Then there are “peepers,” or poultry blinders. It’s not enough to debeak chickens and turkeys and cut off turkeys’ toes without pain relief; impairing their vision can also be part of that package of misery! To be clear: debeaking and toe chopping occur in factory farms, where birds are so cruelly confined, crowded, and stressed that they peck and stab each other raw, sometimes to death. Blinders, which wouldn’t be cost-effective in industrial settings, seem to be the domain of backyard chicken enthusiasts and “game bird” breeders who want to prevent feather and egg pecking (see photos). The blinders sit on the beak to block forward vision, thus preventing the wearer from zeroing in on the target to be pecked. The super-cruel model uses a pin that, inserted in one nostril, pierces the septum and exits the other nostril to secure the device in place. (See it pictured at a discussion forum where the advice-seeker is told, “A little blood is no big deal.”) Pinless models, probably marketed as “humane,” feature two short prongs that are inserted in each nostril. Many variables are responsible for pecking–diet, temperature, artificial lighting (to induce egg-laying), crowding, co-confinement of differing breeds–but one thing’s certain: sentient beings expected to provide eggs, meat, and sport are ultimately commodities whose stress behaviors have to be managed. If they weren’t brought into existence for exploitation by humans–well, problem solved.

raven waitingScapegoating ravens in Idaho: Idaho is a lousy place to be a raven right now, especially if you’re one of the targeted 4000 who will consume poisoned chicken egg bait. Ravens must die because sage-grouse (an imperiled ground-dwelling bird dependent on sagebrush ecosystems) must not. Sage-grouse habitat has largely been degraded by human impacts, making them candidates for Endangered Species Act listing; according to Defenders of Wildlife, “remaining sagebrush habitat is fragmented and degraded by oil and gas drilling, livestock grazing, mining, unnatural fire, invasive weeds, off-road vehicles, roads, fences, pipelines and utility corridors.” Still, a biologist for ID Department of Fish and Game asserts that “we can’t directly say that (sage grouse population decline) is from ravens, because we don’t have that information.” So you see, it makes perfect, speciesist sense to kill ravens–whose diet includes sage-grouse eggs–since ESA listing for sage-grouse would inconvenience humans and impede our enterprise.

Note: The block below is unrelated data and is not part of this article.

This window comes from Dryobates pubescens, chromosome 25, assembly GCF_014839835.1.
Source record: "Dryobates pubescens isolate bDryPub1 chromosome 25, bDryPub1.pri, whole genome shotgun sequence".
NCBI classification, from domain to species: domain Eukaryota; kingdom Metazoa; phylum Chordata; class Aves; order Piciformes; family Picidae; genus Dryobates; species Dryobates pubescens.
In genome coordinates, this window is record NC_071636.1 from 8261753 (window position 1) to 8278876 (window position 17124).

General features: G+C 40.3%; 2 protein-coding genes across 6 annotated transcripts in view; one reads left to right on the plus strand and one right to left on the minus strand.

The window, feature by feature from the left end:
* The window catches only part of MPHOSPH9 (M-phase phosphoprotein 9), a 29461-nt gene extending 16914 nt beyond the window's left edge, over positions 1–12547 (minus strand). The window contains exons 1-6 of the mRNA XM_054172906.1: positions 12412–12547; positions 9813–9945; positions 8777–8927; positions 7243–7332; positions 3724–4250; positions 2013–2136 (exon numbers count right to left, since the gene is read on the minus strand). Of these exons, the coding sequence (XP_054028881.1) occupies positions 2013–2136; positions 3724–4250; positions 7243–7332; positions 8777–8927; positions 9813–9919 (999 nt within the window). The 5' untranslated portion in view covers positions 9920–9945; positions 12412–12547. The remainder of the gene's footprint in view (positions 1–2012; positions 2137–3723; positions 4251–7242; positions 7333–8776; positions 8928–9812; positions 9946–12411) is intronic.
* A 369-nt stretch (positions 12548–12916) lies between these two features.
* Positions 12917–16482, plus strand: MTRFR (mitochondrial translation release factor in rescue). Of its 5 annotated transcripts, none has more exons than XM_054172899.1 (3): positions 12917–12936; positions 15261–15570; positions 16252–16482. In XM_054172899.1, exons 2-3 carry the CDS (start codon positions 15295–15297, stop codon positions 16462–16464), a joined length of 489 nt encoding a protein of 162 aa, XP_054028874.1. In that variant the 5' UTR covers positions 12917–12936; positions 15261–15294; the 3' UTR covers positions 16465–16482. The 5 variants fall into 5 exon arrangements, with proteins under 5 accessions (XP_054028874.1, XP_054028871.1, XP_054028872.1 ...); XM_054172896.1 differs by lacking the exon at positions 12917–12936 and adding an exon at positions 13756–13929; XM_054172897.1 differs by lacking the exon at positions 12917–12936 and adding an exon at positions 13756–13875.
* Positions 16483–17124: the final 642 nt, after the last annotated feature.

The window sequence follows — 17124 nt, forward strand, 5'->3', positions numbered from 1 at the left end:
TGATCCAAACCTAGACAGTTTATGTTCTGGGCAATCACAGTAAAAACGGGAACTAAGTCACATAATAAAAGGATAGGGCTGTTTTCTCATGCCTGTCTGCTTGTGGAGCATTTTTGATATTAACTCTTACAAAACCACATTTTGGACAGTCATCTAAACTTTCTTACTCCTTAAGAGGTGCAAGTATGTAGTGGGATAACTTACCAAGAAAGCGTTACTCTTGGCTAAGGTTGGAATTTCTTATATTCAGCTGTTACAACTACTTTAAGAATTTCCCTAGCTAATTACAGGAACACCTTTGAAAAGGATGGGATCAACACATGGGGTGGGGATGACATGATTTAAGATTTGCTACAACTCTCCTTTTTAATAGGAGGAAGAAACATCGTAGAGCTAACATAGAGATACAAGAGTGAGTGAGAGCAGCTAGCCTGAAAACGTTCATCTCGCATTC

On a daily basis similar episodes from “It’s a Speciesist Life” bombard us in newspapers, in emails, and on computer screens: a proposed sharpshooter deer cull at a “nature preserve” in Bloomington, Indiana (Facebook); beavers killed in underwater body-gripping traps at Lee Metcalf National “Wildlife Refuge” here in Montana–lethally removed for “water level management”; dead trophy animals splattered across Facebook news feeds and newspaper pages–this one picked up by our local paper the other morning; five million piglets killed by porcine epidemic diarrhea virus because BACON! and so much more. Who sees the speciesism in charity hog roasts that help humans with medical expenses? In fly fishing retreats for wounded veterans and breast cancer survivors? Who dares criticize these endeavors to help our own? (Well…I do.)

Once we’ve seen and can’t un-see speciesism, how do we handle our anger when its source is omnipresent? Perhaps the answer lies in the words of the Peace Pilgrim, who advises us to channel the “tremendous energy that comes with anger”: “Do not suppress it: that would hurt you inside. Do not express it: this would not only hurt you inside, it would cause ripples in your surroundings. What you do is transform it. You somehow use that tremendous energy constructively on a task that needs to be done…”

You somehow use it. Ripples (or deluges) of anger aren’t constructive and won’t vanquish speciesism. Individually and collectively, it’s up to us to transform anger and use that positive energy to change hearts, minds, and laws–tocause ripples…waves…tsunamis of compassion and justice for our sentient nonhuman sisters and brothers.

______________________________________________________________
More:

Comment on this post at Animal Blawg!